Pakistan: 800 music shops bombed over three years



800 music shops bombed over three years

“No doubt this is the most critical phase in the history of our province,” writes journalist Shaheen Buneri about the situation in north-western Pakistan where he is based. “The singers and muscians are living a hard life, and most of them are displaced from their homes. My heart pains!,” he writes in an email to Freemuse.

On 9 July 2009 The Media Line published his article ‘Snuffing Music & Dance: The Taliban’s Cultural Invasion’ where Shaheen Buneri describes the Taliban’s mission to ‘purge’ Swat valley of the evils of singing and dancing, and how different Taliban groups gradually has engulfed the whole of north-western Pakistan.

He summarizes events since changes in the area began in September 2007, when Maulana Fazlullah, a cleric turned militant commander, vehemently discouraged music, dancing and all forms of entertainment in his broadcasts on a pirate FM radio station. 

Fled Swat valley
Shaheen Buneri reports that it has been estimated that more than 800 music shops have been bombed in different parts of Northwestern Pakistan since 2006. Hundreds of singers, musicians, poets and dancers have fled Swat valley since the Taliban’s clamp-down on music in the area. They are now living in Peshawar, Lahore, and Karachi. As their livelihoods have been taken away from them, they are now confronted with serious financial crises.

Firoz Khan, a businessman managing a textile industry in Karachi, told Shaeen Buneri that the lack of opportunity for female singers and dancers to express their talents in an acceptable manner has forced some of them into prostitution.

Despite claims of impending action from the secular Pashtun Awami National Party in North West Frontier Province (NWFP), no concrete steps have been taken to protect singers and musicians from the Taliban onslaught, or to provide relief for the artists’ families.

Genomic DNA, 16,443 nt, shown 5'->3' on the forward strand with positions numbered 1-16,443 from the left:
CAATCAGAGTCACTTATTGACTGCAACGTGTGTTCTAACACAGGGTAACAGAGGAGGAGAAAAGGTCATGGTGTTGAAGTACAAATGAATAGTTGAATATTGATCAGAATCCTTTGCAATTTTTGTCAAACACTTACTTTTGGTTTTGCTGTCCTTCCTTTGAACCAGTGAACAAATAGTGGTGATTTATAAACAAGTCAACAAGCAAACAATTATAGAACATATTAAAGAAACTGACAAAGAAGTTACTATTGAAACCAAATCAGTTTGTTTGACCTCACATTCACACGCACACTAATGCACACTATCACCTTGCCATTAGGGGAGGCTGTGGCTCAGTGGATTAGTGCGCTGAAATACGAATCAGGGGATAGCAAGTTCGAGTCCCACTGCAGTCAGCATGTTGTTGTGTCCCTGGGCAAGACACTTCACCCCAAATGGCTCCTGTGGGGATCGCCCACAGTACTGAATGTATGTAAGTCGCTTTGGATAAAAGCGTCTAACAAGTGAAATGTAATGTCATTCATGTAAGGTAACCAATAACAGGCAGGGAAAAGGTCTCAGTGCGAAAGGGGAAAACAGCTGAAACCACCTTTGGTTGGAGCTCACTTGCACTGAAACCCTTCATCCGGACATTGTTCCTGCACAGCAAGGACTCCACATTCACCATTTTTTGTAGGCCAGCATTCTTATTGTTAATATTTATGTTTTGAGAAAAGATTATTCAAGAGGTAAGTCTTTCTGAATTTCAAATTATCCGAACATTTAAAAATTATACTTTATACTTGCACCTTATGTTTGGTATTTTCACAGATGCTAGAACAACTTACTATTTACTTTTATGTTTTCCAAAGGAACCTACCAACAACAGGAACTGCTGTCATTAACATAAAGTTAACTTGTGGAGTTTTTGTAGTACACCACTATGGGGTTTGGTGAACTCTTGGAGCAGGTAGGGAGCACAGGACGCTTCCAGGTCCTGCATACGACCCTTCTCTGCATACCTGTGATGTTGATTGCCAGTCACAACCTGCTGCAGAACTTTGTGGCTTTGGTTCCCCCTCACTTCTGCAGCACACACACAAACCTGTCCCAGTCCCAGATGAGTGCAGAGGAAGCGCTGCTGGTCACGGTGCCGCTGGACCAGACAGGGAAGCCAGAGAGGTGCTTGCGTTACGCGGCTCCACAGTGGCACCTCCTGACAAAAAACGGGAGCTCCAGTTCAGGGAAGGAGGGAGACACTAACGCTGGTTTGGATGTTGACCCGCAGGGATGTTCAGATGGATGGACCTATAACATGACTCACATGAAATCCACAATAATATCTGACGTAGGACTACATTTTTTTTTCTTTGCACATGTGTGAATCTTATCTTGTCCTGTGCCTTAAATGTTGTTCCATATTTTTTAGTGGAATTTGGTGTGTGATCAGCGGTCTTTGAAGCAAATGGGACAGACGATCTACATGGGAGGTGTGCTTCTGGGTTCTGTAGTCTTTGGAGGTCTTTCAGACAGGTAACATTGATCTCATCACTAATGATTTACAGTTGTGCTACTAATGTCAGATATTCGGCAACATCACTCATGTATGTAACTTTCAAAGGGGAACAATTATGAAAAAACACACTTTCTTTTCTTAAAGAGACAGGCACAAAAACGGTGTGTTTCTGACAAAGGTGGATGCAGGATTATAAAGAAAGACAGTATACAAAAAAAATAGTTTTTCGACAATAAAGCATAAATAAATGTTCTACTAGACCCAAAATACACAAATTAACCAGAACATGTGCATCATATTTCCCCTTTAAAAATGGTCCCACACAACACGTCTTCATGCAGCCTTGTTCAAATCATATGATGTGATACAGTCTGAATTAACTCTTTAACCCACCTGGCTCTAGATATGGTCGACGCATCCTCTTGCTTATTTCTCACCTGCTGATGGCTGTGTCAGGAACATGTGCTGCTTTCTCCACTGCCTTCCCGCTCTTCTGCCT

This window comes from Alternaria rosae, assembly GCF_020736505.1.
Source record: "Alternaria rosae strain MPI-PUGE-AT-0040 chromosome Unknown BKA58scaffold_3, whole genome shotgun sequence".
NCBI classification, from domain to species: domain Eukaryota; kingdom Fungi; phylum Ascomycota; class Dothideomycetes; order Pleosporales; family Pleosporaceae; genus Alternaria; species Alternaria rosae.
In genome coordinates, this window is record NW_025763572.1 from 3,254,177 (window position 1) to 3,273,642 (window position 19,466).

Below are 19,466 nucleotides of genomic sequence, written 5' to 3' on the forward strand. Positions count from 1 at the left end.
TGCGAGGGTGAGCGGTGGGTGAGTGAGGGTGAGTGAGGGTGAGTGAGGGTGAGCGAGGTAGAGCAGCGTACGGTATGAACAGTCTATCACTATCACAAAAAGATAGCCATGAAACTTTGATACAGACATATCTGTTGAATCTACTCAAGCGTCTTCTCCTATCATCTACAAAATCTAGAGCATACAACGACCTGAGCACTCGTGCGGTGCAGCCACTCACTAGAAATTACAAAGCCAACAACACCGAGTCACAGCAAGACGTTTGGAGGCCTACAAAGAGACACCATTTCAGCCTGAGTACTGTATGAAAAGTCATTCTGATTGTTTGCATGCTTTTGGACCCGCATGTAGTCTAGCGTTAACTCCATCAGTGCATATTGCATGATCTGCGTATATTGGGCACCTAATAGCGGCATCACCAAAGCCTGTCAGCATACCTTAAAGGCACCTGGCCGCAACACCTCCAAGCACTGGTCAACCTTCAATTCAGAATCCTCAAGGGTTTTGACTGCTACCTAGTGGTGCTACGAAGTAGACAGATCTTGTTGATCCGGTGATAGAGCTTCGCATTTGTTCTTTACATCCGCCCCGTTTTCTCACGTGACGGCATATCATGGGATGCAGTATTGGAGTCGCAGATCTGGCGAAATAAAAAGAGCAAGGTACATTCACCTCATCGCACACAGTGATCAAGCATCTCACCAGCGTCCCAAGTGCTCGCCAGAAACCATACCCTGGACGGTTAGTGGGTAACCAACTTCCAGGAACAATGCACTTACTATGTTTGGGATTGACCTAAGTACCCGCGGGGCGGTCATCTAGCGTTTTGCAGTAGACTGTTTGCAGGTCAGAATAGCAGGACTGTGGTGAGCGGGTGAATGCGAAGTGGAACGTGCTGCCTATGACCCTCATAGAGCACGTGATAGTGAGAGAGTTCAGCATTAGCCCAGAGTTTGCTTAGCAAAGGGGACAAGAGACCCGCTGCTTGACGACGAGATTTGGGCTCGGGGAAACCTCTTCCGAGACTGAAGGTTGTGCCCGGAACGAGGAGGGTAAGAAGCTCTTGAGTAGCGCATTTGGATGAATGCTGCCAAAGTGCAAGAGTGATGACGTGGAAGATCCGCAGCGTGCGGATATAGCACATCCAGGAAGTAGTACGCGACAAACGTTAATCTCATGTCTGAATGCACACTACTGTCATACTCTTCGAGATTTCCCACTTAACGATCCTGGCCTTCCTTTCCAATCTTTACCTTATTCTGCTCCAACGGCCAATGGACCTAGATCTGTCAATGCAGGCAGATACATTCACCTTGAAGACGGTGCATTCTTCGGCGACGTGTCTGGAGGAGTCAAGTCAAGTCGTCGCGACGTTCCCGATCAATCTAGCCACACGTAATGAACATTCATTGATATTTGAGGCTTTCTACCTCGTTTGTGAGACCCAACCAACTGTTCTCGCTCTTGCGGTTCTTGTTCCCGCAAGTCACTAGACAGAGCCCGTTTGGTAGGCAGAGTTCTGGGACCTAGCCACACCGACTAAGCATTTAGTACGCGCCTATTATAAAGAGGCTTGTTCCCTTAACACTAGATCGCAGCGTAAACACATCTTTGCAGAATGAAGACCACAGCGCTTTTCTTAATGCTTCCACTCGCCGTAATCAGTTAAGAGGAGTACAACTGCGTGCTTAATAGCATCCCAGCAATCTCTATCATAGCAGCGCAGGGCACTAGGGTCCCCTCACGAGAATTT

Murdered harmonium player
On 15 December 2008, unidentified militants targeted Sardar Yousafzai, a popular Pashtun singer, while he was driving his car with members of his orchestra in Malakand Agency. The bullets missed Sardar Yousafzai, but his colleague, the harmonium player Anwar Gul, was murdered in the attack.

“They want to kill me because I am a singer and I don’t subscribe to their narrow version of Islam,” Yousafzai said. He is currently staying in Peshawar to avoid Taliban attacks and support his family back home. He is seriously concerned about the safety of his family but he can’t afford to move them to a safer place.

Replaced by Jihadi CDs
Locals believe that by targeting singers and artists, the Taliban will close the doors of artistic expression and create an environment in which their own brand of religion will prosper. The markets in Mingora, Peshawar, Charsada and Mardan were flooded with Jihadi CDs when traditional singing and dancing came to a halt.

“The people who earlier dealt in music CDs and cassettes are now selling stuff that promotes religious bigotry and obscurantism,” says Ali Akbar Khan, owner of a music market in Mingora.

Shaheen Buneri is a tv and online journalist based in North West Pakistan

Shaheen Buneri

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More reports from Pakistan

Read the article – 9 July 2009:

Snuffing Music & Dance: The Taliban’s Cultural Invasion

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